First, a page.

Saturday, 29 September 2012 23:01

The Turtle Effect

Written by Tim Patrick

While travelling last week, on two separate occasions, I observed a turtle slowly creeping across a road. Both times the same thing happened. When the turtle saw my car approaching each quickly withdrew into his shell. These incidents were a parable of truth to me. What did I learn?

The first lesson, you have to give the turtles credit for venturing to cross the road. They saw something worth pursuing across the road. There is an old saying “nothing ventured, nothing gained.” Am I venturing out and testing new terrain? We will never accomplish anything if we do not venture out.

A second lesson was somewhat humorous. Two turtles are strolling across the road. They realize danger is pressing in on them. They cannot run away so they withdraw to the security of their shell. Even though they felt secure in their shell, the truth is, the shell offered no security. Those turtles did not escape the danger. They escaped to the perceived security of the shell. However, the threat was still present. We may do the same thing. We withdraw when we perceive danger is present. We subconsciously convince ourselves that we have escaped the danger, only to emerge with the danger still present.

A third lesson grows out of the second. When we withdraw we are not solving the problem, we are merely avoiding it. When we come back it will still be there.  Obviously a turtle cannot reason or negotiate when it finds itself in dangerous circumstances. However, God has given us the ability to communicate, speak truth, and discuss issues with other people. We must be careful that we are not retreating and merely hiding our problems. Such avoidance often leads to depression and hidden emotions.

I remember an occasion when I became upset with a group of church leaders because of my disappointment with their attendance at a function. This disappointment was the culmination of several disappointing actions. Instead of communicating and trying to resolve the issue I withdrew into my shell. Was the danger still there? Did my withdrawal help anything? The answer is yes and no. The problem was still present when I withdrew into my shell. No, withdrawing did not help things. It was there when I came out.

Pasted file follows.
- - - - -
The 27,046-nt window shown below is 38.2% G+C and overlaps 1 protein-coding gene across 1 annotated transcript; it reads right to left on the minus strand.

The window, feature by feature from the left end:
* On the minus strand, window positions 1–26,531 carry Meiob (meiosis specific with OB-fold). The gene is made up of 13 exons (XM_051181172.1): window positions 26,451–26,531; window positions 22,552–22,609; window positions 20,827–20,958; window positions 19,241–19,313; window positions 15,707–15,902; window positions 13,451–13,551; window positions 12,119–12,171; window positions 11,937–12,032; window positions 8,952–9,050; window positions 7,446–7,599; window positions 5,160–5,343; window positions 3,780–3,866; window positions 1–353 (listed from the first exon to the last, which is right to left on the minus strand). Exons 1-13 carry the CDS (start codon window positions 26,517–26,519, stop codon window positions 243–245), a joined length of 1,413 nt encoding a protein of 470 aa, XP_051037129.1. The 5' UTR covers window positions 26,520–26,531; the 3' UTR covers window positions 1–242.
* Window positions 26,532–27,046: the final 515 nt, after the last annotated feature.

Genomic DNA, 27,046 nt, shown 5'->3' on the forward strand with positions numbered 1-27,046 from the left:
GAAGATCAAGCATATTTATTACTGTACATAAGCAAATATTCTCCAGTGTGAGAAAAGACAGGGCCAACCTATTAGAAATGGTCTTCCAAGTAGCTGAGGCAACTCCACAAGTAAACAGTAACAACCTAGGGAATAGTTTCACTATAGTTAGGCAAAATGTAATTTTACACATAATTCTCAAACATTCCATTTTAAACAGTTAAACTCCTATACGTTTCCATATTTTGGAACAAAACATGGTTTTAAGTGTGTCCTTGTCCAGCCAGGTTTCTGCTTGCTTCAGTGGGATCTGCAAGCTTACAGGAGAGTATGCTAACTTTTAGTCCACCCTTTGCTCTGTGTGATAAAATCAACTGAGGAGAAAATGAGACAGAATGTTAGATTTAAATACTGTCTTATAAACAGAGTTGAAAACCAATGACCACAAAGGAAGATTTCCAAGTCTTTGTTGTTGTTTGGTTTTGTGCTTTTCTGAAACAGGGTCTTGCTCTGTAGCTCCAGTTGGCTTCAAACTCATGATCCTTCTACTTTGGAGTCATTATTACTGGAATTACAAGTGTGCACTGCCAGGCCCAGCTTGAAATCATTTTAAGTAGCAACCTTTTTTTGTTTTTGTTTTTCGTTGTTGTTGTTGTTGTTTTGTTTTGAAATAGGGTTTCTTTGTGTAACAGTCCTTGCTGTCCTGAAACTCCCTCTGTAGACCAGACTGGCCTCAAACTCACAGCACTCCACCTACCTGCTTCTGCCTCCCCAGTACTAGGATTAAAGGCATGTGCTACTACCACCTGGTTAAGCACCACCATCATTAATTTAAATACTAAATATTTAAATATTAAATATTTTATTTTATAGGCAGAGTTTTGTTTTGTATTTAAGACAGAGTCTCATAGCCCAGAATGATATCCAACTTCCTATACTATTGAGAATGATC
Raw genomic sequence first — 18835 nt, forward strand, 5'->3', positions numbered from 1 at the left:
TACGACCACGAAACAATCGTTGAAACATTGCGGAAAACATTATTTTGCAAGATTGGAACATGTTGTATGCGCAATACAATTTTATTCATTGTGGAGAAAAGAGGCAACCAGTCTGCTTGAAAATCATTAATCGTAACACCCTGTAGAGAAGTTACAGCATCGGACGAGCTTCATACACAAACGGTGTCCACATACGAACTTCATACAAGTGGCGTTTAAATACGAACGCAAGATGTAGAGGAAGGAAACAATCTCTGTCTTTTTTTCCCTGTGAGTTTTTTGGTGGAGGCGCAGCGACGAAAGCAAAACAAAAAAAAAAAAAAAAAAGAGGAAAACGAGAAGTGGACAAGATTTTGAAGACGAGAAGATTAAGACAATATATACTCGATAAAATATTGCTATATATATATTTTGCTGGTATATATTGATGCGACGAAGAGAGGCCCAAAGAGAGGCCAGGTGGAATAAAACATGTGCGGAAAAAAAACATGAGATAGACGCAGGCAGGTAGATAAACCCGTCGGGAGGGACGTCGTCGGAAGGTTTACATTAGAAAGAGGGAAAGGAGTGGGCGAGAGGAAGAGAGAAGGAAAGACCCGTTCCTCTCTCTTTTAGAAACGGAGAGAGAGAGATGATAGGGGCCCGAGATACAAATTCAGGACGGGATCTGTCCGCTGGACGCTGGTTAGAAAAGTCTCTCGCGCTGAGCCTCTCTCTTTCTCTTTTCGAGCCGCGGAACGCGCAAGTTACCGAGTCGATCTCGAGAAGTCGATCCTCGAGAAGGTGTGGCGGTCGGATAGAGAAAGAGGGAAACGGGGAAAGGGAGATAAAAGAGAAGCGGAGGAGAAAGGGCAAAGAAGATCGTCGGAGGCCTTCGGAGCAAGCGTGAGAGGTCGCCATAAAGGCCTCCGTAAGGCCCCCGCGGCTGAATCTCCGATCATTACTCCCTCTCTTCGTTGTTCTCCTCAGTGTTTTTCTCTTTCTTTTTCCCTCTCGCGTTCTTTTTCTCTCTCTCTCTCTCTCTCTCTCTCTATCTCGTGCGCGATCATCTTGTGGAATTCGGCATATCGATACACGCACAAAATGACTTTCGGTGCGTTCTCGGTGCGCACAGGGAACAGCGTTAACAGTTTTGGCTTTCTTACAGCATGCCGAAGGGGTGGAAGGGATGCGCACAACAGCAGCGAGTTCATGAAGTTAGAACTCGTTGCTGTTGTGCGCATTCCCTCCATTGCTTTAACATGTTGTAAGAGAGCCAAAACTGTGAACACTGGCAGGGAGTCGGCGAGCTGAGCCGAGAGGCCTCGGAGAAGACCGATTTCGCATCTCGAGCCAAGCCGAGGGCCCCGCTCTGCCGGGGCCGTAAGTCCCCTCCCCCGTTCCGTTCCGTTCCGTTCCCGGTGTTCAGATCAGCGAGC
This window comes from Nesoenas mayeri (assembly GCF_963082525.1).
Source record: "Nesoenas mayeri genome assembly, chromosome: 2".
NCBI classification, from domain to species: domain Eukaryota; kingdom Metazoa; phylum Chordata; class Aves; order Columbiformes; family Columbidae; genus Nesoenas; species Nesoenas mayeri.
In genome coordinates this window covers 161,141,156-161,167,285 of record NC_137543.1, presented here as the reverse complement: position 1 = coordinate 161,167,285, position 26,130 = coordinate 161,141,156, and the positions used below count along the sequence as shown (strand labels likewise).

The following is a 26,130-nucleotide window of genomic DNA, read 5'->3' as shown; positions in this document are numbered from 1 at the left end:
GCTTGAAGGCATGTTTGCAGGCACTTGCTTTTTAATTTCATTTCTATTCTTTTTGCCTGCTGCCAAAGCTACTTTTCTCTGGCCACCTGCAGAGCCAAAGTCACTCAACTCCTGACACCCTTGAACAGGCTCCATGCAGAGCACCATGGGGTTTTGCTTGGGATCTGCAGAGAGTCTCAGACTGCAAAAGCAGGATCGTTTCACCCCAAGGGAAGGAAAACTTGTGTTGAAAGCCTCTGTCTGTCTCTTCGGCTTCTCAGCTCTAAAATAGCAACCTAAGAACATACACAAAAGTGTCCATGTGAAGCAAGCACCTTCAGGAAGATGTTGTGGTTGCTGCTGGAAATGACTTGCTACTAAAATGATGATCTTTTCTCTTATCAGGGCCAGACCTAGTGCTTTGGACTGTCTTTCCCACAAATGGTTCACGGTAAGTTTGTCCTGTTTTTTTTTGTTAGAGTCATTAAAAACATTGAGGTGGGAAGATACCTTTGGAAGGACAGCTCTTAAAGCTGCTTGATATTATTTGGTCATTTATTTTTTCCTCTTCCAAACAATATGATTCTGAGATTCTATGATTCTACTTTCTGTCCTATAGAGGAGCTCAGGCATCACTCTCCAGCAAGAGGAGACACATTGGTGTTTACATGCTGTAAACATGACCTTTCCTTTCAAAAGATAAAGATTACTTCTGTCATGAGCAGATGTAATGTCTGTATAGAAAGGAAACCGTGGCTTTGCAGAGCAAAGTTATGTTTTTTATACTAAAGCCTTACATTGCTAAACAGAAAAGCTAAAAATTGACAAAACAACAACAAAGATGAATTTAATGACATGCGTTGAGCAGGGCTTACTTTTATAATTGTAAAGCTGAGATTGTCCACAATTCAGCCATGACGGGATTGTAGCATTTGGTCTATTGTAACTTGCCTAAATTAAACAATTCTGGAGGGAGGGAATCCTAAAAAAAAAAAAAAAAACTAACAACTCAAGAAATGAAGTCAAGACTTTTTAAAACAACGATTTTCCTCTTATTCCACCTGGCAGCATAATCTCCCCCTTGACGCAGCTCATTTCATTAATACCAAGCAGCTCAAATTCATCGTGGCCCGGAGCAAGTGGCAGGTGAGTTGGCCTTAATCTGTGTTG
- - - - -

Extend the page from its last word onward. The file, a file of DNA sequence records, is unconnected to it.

A fourth lesson is that there is an appropriate time to retreat. Hiding from a car is inappropriate for the turtle because it accomplishes nothing. However, retreating when a dog comes snooping would be appropriate. Unfortunately, the turtle does not have the ability to discern when hiding is appropriate or inappropriate.

We may not be able to hide from problems. However, God gives us a way (like he has given the turtle a shell) to protect ourselves when threats come our way. As stated in the previous paragraph, there is an appropriate time to retreat. When Jesus faced the pressing demands of life He often retreated to a quiet place, such as a mountain or garden, to pray and spend time with God. As a man of God, I should learn the art of retreating. This should be built into my schedule.

Retreating becomes an exercise of faith. In retreating we carry our problems to God, relax, and ask Him to give us wisdom and strength. Retreating allows God to minister to us. Also, when we retreat we wait on the Lord. This is what Isaiah had in mind. “Yet those who wait for the LORD will gain new strength; they will mount up with wings like eagles, they will run and not get tired, they will walk and not become weary.” (Is. 40:31) Who knows, maybe the turtle is teaching us another lesson. Maybe he retreats into his shell to pray!

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